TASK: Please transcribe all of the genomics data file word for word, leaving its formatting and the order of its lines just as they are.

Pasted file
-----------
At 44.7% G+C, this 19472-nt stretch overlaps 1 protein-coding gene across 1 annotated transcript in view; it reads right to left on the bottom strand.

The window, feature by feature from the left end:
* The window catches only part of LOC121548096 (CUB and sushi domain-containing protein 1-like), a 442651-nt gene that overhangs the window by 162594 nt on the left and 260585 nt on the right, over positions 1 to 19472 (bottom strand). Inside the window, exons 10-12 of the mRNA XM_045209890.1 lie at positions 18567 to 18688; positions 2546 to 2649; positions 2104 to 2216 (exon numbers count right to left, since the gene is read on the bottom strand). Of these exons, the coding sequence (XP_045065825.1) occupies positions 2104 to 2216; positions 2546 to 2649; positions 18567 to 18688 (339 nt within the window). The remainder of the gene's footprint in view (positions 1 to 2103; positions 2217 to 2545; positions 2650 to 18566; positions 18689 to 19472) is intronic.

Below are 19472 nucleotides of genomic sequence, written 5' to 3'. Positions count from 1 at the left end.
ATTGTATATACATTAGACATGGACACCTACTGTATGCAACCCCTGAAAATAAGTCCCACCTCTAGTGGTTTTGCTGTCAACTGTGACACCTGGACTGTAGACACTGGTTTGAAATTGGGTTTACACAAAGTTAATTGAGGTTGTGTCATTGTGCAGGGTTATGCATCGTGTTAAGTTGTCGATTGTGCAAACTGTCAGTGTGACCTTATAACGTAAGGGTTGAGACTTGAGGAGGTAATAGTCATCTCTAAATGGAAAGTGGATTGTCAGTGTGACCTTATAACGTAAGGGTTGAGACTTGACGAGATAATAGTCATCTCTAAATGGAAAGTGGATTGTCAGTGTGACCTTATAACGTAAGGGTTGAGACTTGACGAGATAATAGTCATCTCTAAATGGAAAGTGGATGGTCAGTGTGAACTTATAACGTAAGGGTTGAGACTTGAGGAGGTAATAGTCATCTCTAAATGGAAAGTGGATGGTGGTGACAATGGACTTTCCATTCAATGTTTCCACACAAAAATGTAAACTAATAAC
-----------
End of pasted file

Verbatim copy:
At 44.7% G+C, this 19472-nt stretch overlaps 1 protein-coding gene across 1 annotated transcript in view; it reads right to left on the bottom strand.

The window, feature by feature from the left end:
* The window catches only part of LOC121548096 (CUB and sushi domain-containing protein 1-like), a 442651-nt gene that overhangs the window by 162594 nt on the left and 260585 nt on the right, over positions 1 to 19472 (bottom strand). Inside the window, exons 10-12 of the mRNA XM_045209890.1 lie at positions 18567 to 18688; positions 2546 to 2649; positions 2104 to 2216 (exon numbers count right to left, since the gene is read on the bottom strand). Of these exons, the coding sequence (XP_045065825.1) occupies positions 2104 to 2216; positions 2546 to 2649; positions 18567 to 18688 (339 nt within the window). The remainder of the gene's footprint in view (positions 1 to 2103; positions 2217 to 2545; positions 2650 to 18566; positions 18689 to 19472) is intronic.

Below are 19472 nucleotides of genomic sequence, written 5' to 3'. Positions count from 1 at the left end.
ATTGTATATACATTAGACATGGACACCTACTGTATGCAACCCCTGAAAATAAGTCCCACCTCTAGTGGTTTTGCTGTCAACTGTGACACCTGGACTGTAGACACTGGTTTGAAATTGGGTTTACACAAAGTTAATTGAGGTTGTGTCATTGTGCAGGGTTATGCATCGTGTTAAGTTGTCGATTGTGCAAACTGTCAGTGTGACCTTATAACGTAAGGGTTGAGACTTGAGGAGGTAATAGTCATCTCTAAATGGAAAGTGGATTGTCAGTGTGACCTTATAACGTAAGGGTTGAGACTTGACGAGATAATAGTCATCTCTAAATGGAAAGTGGATTGTCAGTGTGACCTTATAACGTAAGGGTTGAGACTTGACGAGATAATAGTCATCTCTAAATGGAAAGTGGATGGTCAGTGTGAACTTATAACGTAAGGGTTGAGACTTGAGGAGGTAATAGTCATCTCTAAATGGAAAGTGGATGGTGGTGACAATGGACTTTCCATTCAATGTTTCCACACAAAAATGTAAACTAATAAC